This week’s blog explores connecting skills to industry needs, up and coming entrepreneurial hot-spots, and the proliferation of incubators and accelerators. Comment below or send to email@example.com.
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Both booming cities and struggling towns are reexamining the linkages between industry and skills development as a gateway to growth. Although Seattle tends to be on the receiving end of a highly-educated workforce, business leaders in the region note a significant leak in the workforce pipeline. To meet the increasing demands of local businesses, like Boeing, education leaders and the state legislature recently committed funding to increase enrollment in engineering and technology degree programs, reports the Seattle Times (via Seattle’s Daily Digest).
Places like Dayton, OH, that are on the other side of the attainment gap and are struggling to employ displaced manufacturing workers, are “racing to produce, attract, and retain college graduates as badly needed food for its hungry economy,” reports the New York Times. Through internship programs and restructured “bundles of courses” at local community colleges, Dayton is hoping to retrain and retain its workforce.
Still left for debate, though, is the economic impact and value of certificate programs and two-year technical degrees vs. more traditional four-year college degrees. The more traditional route is thought to have a greater impact, but places like Walla Walla, WA, which transformed its economy into a flourishing wine region, are proving that with strong industry input and reliance on local assets, community colleges can be serious partners for long-term growth and private sector investment, details National Journal.
New Orleans and Pittsburgh are on their way to becoming flourishing start-up havens, and attribute much of their early success to structural changes in the economy. In New Orleans, “its narrative is embedded in the lore of the city’s post-Katrina recovery: bright newcomers join with returning New Orleanians and newly determined natives to build a new, progressive business culture open to risk and innovation,” blogs Bruce Nolan of the Times-Picayune. In both cities, early stage investors are helping to commercialize ideas, and accelerators, like Pittsburgh’s Innovation Works’ AlphaLab program, are seen as essential to providing the investment capital, office space, mentoring services and a density of talent needed for a thriving entrepreneurial ecosystem.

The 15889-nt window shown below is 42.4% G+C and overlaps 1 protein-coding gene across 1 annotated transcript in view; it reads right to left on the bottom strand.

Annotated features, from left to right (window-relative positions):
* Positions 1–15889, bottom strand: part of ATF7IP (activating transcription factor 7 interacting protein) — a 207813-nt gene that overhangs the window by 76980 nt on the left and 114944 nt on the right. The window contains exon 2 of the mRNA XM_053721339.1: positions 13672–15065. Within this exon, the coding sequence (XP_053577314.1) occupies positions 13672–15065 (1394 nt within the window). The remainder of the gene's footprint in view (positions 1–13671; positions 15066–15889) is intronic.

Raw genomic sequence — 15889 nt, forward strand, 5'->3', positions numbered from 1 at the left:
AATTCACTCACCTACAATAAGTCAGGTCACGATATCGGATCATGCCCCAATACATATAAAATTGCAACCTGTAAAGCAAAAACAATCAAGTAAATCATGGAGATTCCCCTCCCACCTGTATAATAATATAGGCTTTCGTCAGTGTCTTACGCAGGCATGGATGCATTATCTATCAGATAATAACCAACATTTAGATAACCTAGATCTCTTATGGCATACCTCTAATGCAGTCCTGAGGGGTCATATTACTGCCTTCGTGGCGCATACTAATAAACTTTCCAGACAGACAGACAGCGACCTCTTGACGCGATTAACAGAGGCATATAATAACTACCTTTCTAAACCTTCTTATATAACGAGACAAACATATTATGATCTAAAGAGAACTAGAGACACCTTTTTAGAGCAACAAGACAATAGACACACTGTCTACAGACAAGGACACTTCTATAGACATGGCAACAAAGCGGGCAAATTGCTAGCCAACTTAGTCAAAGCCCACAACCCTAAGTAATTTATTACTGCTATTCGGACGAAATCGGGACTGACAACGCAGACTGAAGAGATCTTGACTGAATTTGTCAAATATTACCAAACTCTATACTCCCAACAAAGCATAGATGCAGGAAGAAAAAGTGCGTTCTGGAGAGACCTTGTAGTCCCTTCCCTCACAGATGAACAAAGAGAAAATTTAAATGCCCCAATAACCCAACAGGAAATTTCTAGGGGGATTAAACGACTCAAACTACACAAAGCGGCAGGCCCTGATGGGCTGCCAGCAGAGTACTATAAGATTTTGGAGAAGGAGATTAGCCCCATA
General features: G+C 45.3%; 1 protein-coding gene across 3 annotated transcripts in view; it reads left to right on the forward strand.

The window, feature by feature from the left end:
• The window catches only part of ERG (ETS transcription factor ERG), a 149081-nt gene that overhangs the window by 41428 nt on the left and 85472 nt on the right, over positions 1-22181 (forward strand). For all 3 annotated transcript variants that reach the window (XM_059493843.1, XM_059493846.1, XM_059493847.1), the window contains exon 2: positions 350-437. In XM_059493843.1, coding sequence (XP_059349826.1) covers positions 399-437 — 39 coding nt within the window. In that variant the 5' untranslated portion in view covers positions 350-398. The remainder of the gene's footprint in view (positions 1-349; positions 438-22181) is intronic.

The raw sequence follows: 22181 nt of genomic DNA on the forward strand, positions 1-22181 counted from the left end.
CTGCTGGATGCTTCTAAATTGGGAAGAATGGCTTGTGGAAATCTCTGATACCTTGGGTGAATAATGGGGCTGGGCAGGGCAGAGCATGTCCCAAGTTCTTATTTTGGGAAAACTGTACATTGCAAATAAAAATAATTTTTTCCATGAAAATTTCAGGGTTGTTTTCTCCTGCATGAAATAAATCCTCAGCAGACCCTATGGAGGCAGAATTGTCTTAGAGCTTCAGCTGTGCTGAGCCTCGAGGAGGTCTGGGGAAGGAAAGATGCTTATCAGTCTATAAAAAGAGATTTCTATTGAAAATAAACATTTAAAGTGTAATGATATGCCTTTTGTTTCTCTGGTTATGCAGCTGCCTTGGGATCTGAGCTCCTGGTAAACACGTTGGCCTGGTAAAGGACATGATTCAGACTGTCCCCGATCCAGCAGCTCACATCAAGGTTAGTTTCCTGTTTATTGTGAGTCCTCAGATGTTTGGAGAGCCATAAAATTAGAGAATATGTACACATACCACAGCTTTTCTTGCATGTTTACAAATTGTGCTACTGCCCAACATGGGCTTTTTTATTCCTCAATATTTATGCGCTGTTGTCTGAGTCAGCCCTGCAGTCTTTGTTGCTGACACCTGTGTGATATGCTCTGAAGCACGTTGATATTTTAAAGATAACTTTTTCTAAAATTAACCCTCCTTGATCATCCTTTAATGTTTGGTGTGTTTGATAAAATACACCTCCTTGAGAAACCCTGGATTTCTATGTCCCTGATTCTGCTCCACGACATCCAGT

But accelerator and incubator programs have come under fire recently. Wall Street Journal notes that critics “question whether some of the programs- particularly newer ones outside tech hubs like Silicon Valley, Boston and New York- have enough access to the right mentors and investors to boost an entrepreneur’s chances of success.” And even if the program is robust, “incubators tend to look for very specific business models- start-ups that can grow quickly and offer a major return on investment…so if you’re doing something particularly new, you may not be able to get into an incubator even with a truly great idea,” notes Thursday Bram of ReadWriteWeb.
The proliferation of incubators and accelerators may leave entrepreneurs and cities alike wondering whether they need these programs to be successful. Their effectiveness may be hard to measure since many are new, but on the flip-side, strategies such as streamlining business regulations like in Manchester, NH, or holding community conversations between the Mayor and start-up companies like in Seattle, are certainly time-tested ways to support local growth.